Monitor Breakfast

Selected quotations from a Monitor Breakfast with former National Security Adviser Brent Scowcroft

On what went wrong with US intelligence on Sept. 11:

"One of the principal problems we have is that the borders of the United States are a huge issue for the collection of intelligence. Foreign intelligence collection is the job of the CIA. The CIA may not operate inside the United States. So that when any information, people, what have you, pass the borders of the United States there is a transfer from the CIA responsibility to the FBI. And that is a huge transfer. Because the...FBI agents are trained in law enforcement and the culture of that training is antithetical to that of an intelligence officer. [With] law enforcement you start with an act, something that happened, and you try to find out what has happened and you assemble your evidence and guard your evidence so it is not contaminated. An intelligence officer looks at a bunch of disparate events and tries to put them together to anticipate what they might mean. They approach things from different ends.... Somehow we need to adjust our structure so that we can use domestically acquired foreign intelligence in an intelligence sort of way."

On US policy concerning Iraq:

"Chances that we will have to have a confrontation with Saddam Hussein are fairly high given his nature. He seems to be implacably bent on recovering his military capability – I assume to threaten the region. Since 1980 he has been on the offensive, first again Iran then against Kuwait and now simply rebuilding by every means he can his military capability. And I see no indication he will change. That is a very serious problem.

He is not a threat to the region right now – still weaker than he was in 1991. The real question is not: Is he a problem that sometime we may have to deal with military force, but it is an issue of timing. We are gradually coming to the end of phase one in the terrorism war with the destruction of the Taliban and the cleaning up of Afghanistan. Phase 2 is going to be much tougher – we are reaching out and starting it in several places like the Philippines.... It is going to be much less military in nature. There are not going to be many countries that want to make the mistake the Afghan government and Taliban did. So it is not that we will have to defeat government forces to get at terrorism. It is going to be primarily long, hard, slow work when we are going to need all of the assets of our own and our friends and allies to uncover these networks. I think an attack now on Iraq would be an enormous diversion..."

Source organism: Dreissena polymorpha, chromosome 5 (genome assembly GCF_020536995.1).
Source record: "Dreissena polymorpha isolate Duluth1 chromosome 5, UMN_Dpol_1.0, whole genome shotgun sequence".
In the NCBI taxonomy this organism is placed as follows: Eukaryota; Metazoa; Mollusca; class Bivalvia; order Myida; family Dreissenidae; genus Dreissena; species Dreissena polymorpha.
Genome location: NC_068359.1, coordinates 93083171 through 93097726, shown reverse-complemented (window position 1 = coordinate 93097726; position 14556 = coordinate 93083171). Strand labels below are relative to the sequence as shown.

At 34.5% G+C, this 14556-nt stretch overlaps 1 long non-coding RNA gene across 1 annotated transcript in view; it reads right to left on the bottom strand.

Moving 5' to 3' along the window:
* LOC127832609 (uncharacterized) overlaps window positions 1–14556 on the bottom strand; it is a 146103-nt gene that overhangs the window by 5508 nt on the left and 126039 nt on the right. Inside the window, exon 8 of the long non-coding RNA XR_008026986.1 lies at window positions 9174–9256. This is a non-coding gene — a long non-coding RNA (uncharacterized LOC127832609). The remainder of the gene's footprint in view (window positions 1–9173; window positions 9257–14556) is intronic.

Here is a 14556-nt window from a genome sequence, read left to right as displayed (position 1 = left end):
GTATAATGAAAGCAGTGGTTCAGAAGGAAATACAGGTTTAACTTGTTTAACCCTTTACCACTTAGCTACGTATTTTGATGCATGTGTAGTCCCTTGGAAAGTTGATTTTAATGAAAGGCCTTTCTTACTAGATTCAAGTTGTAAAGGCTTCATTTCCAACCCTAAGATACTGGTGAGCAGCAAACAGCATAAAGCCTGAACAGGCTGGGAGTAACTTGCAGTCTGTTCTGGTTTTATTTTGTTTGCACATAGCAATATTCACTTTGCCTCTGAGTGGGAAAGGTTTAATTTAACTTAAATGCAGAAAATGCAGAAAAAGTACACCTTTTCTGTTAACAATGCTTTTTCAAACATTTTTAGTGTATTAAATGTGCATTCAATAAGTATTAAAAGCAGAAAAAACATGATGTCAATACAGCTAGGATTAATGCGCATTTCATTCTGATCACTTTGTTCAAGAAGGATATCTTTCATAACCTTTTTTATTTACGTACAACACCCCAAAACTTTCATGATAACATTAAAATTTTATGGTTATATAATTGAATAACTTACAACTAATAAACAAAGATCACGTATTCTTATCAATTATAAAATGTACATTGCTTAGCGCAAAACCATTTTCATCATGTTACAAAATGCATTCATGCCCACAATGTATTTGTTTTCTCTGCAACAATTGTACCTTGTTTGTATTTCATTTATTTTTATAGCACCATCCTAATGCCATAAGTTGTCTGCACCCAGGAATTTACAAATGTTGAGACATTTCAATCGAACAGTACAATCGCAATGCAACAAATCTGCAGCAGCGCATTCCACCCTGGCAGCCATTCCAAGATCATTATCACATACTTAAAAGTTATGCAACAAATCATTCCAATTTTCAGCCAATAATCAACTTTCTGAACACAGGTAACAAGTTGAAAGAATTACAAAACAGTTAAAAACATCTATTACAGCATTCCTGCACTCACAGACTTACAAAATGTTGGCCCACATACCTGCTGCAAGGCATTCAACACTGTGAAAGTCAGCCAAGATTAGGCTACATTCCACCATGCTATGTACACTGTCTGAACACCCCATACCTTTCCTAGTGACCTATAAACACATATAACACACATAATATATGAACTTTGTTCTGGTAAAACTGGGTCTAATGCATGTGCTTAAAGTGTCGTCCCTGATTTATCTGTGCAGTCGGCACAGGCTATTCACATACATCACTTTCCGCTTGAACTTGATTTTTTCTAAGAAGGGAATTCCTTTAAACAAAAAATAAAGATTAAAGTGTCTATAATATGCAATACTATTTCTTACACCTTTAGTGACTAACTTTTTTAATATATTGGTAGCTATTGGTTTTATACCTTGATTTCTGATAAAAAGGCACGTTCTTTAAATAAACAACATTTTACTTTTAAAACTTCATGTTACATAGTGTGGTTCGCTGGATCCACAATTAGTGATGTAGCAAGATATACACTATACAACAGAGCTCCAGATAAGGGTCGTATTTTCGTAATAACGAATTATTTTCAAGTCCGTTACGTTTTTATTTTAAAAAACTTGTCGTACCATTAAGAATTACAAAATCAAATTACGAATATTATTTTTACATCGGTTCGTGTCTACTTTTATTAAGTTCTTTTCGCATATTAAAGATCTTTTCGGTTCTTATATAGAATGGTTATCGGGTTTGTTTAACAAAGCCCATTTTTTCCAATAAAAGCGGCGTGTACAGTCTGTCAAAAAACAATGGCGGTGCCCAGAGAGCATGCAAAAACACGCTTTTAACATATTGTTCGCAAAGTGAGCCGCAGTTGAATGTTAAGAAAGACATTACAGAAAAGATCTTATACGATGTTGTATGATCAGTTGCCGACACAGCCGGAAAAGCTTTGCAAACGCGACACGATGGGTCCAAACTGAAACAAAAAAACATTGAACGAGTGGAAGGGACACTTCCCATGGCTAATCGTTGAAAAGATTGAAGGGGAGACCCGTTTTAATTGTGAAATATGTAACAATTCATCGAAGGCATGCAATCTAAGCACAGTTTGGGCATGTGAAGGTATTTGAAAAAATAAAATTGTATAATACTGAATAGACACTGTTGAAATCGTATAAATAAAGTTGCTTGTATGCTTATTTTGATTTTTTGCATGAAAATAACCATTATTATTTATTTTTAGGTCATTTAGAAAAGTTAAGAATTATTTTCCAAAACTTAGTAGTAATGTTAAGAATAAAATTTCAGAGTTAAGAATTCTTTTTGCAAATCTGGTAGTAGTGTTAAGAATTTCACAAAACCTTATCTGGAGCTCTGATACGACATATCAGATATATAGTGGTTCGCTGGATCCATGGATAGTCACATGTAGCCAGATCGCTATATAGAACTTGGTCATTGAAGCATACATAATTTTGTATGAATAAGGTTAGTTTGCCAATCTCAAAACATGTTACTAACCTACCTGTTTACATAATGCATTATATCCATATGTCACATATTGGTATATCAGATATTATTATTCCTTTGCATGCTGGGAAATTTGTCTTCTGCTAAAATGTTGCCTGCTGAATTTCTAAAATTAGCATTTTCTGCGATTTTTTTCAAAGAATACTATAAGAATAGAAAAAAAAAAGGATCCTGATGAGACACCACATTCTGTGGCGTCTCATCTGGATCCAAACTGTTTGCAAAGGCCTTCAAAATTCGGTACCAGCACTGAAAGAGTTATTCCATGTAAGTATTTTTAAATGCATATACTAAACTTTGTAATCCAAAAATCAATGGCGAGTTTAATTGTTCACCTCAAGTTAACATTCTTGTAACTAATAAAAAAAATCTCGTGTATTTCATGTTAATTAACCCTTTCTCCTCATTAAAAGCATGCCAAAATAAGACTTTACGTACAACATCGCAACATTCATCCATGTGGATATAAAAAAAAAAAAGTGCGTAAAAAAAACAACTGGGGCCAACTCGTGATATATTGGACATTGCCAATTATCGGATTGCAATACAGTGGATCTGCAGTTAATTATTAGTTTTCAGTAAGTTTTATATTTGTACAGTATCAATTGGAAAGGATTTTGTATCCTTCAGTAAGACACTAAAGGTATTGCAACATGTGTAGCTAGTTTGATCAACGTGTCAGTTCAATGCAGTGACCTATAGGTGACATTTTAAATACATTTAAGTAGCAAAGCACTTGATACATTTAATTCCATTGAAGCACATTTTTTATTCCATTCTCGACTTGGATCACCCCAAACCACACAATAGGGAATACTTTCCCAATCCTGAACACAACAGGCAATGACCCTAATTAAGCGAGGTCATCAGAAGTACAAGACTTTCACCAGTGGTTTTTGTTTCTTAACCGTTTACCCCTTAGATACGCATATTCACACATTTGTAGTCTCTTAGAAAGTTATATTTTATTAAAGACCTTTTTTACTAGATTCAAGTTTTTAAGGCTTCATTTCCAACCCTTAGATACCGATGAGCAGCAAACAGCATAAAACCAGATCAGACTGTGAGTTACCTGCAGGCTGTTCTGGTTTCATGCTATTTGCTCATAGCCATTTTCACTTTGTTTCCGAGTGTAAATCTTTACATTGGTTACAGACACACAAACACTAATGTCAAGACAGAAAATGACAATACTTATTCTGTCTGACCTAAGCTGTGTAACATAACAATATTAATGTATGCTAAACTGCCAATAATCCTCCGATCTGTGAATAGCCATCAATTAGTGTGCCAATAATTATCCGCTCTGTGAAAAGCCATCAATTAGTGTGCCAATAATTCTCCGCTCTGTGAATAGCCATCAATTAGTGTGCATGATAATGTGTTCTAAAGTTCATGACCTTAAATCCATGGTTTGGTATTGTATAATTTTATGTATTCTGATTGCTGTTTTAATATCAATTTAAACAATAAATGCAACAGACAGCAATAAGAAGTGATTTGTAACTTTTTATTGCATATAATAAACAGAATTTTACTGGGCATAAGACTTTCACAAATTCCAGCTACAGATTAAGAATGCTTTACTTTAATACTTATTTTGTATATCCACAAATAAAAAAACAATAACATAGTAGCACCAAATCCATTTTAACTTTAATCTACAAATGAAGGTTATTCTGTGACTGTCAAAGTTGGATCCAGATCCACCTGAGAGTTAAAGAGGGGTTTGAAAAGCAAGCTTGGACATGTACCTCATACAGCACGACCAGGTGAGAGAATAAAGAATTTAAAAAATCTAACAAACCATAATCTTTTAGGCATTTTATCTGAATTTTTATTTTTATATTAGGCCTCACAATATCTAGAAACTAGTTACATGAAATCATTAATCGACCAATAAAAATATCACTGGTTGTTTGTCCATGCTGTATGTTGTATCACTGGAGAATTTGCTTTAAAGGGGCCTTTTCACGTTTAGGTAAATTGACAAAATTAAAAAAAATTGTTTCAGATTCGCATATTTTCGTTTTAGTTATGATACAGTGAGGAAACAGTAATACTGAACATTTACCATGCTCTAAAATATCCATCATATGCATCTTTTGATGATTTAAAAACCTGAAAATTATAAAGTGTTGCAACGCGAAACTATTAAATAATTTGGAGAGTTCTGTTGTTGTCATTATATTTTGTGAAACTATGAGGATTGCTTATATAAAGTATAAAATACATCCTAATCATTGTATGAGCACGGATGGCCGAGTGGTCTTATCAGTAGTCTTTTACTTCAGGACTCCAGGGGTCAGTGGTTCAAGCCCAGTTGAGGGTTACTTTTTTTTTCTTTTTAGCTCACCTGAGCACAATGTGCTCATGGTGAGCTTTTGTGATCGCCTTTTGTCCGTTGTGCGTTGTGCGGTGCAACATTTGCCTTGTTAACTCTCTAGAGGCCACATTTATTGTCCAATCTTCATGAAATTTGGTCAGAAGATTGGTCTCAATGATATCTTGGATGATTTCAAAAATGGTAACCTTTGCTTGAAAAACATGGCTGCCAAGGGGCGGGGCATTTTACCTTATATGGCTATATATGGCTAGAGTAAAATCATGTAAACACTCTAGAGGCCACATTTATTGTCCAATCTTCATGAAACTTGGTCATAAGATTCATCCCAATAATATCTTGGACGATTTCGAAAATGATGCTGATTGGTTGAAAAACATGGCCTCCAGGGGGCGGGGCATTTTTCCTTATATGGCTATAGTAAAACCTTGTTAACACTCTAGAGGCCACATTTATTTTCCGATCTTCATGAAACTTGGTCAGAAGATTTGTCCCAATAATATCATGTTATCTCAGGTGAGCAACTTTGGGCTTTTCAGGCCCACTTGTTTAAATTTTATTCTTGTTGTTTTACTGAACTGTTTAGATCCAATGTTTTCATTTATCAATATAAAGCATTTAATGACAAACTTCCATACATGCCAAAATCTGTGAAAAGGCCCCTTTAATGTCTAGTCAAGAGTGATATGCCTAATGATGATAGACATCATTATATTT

On US policy in Iran:

"Iran is a real dilemma – Iran is still run by the conservative mullahs for whom the United States is a great Satan. Iranian policies have been to improve their military capability generally and specifically to...acquire nuclear weapons. This is not new. How much of that is directed at the United States is an open question. That is not a friendly region. Iran is, I think it is fair to say, in a state of transition. Four times now the Iranian people have voted by majorities of up to 70 percent that they want liberalization of the regime. They don't like the present system..... We face a genuine dilemma as to what to do about Iran and who to do it with. Iran is going to be a long time, probably, in making this transition. I believe eventually there will be a liberalized regime because the people seem determined to have one. In the long run, what we need to do is convey to the Iranian people that while our ability to help is limited, that we are with them. And that they will find a warm reception for every step that is taken."

On how US foreign policy has changed since Sept. 11:

"Basically, there has been understanding and a practice of somewhat increased multilateralism and a recognition that we can't do this terrorism job by ourselves. Now there are still lapses in many ways, but I would say that has been the principal change.... I think there has been a shift in our priorities especially in the President's priorities. I think he at least verbally bet his administration on the war on terrorism. This is what he sort of said in some of his early speeches that this is what his mission was. And while it is hard to point to specific change in emphasis on foreign policy, I believe there has been a shift, which has elevated the war on terrorism above some of the other issues..."

On the Middle East situation:

"We have a big problem in the Israeli-Palestinian issue because it is seen in much of the region as a case of the US, if not giving support, than certainly not admonishing Sharon in an issue which deeply effects the Islamic world, the Arab word. And I think that not only reduces support for what we are trying to do, but if you look at polling in the region, leaves people in the region deeply suspect even about the events of Sept. 11 that they were in fact caused by Al Quaeda and not a Jewish plot or even a US plot. Some of the notions are really bizarre."

On when his advisory board's review of US intelligence will be completed:

"The report will be formally submitted any time now. It is a classified report. "

On prospects for change in how intelligence operations are organized:

"...There was a thorough review and (the report) has some significant recommendations. I think they will be useful for the administration to analyze in the light of everything else what it is they want to do."

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